Rwanda Expects More Financial Support as it Fights Terrorism in Mozambique

Alexandre Nhampossa
Alexandre Nhampossa
Alexandre Nhampossa is a Mozambican journalist and researcher based in Maputo. He has a postgraduate degree in agro-economic journalism from Politécnica University and a degree from Eduardo Mondlane University. His interests include politics, conflicts and climate change.

More From Me

The European Union (EU) is analyzing a request for additional financial support for Rwandan forces fighting insurgency in Mozambique’s gas-rich Cabo Delgado province.

Jutta Urpilainen, the European Commissioner for International Partnerships, told the press in Maputo on Wednesday, June 19, that the support will soon be approved by the bloc’s member states.

Jutta Urpilainen, the European Commissioner for International Partnerships. (Photo – via European Parliament)

She did not specify the type of support being analyzed, but Bloomberg revealed on Sunday, June 15, that the EU was considering providing €40 million euros ($43 million dollars) for non-lethal equipment and airlifts of Rwandan troops sent to Cabo Delgado.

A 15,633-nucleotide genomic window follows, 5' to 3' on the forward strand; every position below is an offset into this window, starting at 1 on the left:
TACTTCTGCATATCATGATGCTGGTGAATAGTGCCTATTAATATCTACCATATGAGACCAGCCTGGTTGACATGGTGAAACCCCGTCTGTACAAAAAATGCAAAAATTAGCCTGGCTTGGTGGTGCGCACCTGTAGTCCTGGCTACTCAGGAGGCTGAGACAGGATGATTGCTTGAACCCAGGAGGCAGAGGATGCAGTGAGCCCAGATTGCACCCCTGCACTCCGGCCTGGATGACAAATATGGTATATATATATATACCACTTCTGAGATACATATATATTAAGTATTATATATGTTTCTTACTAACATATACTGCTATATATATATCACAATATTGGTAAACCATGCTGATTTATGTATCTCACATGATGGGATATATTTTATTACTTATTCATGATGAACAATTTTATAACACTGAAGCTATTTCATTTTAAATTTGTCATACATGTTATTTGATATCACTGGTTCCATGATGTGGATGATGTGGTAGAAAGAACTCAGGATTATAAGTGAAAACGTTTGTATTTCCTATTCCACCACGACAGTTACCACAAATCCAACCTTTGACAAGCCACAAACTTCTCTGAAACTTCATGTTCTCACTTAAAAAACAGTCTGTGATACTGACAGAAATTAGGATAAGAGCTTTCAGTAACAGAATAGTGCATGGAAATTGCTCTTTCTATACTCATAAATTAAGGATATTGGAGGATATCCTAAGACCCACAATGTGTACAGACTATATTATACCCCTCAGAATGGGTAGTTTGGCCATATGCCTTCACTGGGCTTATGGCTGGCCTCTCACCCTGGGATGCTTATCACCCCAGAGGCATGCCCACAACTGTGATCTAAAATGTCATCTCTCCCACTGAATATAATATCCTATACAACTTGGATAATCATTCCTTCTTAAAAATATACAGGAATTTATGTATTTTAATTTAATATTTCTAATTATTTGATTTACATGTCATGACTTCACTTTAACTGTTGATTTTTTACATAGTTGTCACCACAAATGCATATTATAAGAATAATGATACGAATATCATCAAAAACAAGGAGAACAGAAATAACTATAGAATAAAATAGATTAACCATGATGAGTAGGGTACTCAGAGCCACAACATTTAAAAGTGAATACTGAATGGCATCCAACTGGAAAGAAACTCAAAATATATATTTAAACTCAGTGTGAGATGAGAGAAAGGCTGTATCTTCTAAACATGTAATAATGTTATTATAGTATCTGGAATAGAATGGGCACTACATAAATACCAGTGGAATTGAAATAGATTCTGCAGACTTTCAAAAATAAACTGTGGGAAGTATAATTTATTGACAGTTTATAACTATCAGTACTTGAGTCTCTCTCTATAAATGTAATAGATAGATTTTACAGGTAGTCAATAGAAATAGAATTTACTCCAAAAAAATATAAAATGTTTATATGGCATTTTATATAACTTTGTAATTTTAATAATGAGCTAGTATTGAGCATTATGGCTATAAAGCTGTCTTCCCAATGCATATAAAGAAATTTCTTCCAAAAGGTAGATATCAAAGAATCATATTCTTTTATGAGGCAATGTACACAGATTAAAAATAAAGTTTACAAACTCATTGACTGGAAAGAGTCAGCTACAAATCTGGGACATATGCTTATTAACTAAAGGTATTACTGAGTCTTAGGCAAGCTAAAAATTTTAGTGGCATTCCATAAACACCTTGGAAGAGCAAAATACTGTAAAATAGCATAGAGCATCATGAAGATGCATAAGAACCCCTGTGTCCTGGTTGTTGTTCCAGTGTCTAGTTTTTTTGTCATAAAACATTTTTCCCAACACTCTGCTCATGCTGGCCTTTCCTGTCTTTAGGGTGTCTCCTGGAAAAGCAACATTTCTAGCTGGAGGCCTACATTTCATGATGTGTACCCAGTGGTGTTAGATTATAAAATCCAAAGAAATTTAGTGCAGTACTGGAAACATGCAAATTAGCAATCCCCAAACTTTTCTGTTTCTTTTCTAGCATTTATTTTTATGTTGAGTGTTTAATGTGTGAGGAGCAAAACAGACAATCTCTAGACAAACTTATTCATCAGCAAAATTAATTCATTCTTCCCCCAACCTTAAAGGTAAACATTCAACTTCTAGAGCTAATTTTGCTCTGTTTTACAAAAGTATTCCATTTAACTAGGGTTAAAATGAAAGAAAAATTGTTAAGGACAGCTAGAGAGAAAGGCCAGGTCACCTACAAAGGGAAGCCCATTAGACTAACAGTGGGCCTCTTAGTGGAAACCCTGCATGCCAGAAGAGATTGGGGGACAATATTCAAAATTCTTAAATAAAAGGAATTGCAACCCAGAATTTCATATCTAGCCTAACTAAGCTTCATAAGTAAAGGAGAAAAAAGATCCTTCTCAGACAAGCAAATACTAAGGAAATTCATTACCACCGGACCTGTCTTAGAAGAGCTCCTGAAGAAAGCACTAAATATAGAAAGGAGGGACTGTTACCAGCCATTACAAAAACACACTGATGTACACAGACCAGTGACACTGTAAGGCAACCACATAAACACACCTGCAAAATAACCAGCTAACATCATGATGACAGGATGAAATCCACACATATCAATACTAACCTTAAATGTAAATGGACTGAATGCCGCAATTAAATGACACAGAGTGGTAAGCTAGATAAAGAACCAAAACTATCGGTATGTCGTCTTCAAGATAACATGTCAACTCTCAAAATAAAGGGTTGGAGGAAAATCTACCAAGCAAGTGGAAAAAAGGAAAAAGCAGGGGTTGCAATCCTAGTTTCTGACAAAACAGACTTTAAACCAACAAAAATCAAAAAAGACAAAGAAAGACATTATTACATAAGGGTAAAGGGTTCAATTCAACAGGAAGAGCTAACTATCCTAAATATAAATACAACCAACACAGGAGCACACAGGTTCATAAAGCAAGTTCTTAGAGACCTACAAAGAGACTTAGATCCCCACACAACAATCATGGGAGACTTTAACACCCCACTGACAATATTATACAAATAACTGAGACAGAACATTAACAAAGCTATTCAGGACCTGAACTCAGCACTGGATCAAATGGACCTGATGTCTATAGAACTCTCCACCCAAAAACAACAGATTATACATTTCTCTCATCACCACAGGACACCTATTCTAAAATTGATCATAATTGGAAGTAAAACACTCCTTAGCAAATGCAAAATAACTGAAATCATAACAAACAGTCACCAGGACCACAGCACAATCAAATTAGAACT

The officials quoted in the article said that the most influential EU member states supported the proposal, which is due to be discussed by member countries in the coming weeks.

€40 million euros would be double what the EU provided in 2023 to the Rwandan forces, who are stepping up the fight in Cabo Delgado and pushing back the insurgency.

On Wednesday at around 6 p.m. local time, Rwandan forces repelled an insurgent attack on their military position in Mbau, Mocimboa da Praia district. The same happened on June 8.

The two attempted attacks, according to Atlas News sources, are part of a revenge initiative, following the slaughter of dozens of insurgents on May 29, when they tried to attack the town of Mbau.

While the battles continue, Rwanda is reinforcing its mission with around 2,500 extra troops as the Southern African Development Community Mission in Mozambique completes the withdrawal of its forces by mid-July.

The stability of Cabo Delgado is also important for the EU, as it will allow the giant French oil company TotalEnergies to restart work and export gas to Europe, which currently has limited access to the resource, following the impacts of the Russian invasion of Ukraine.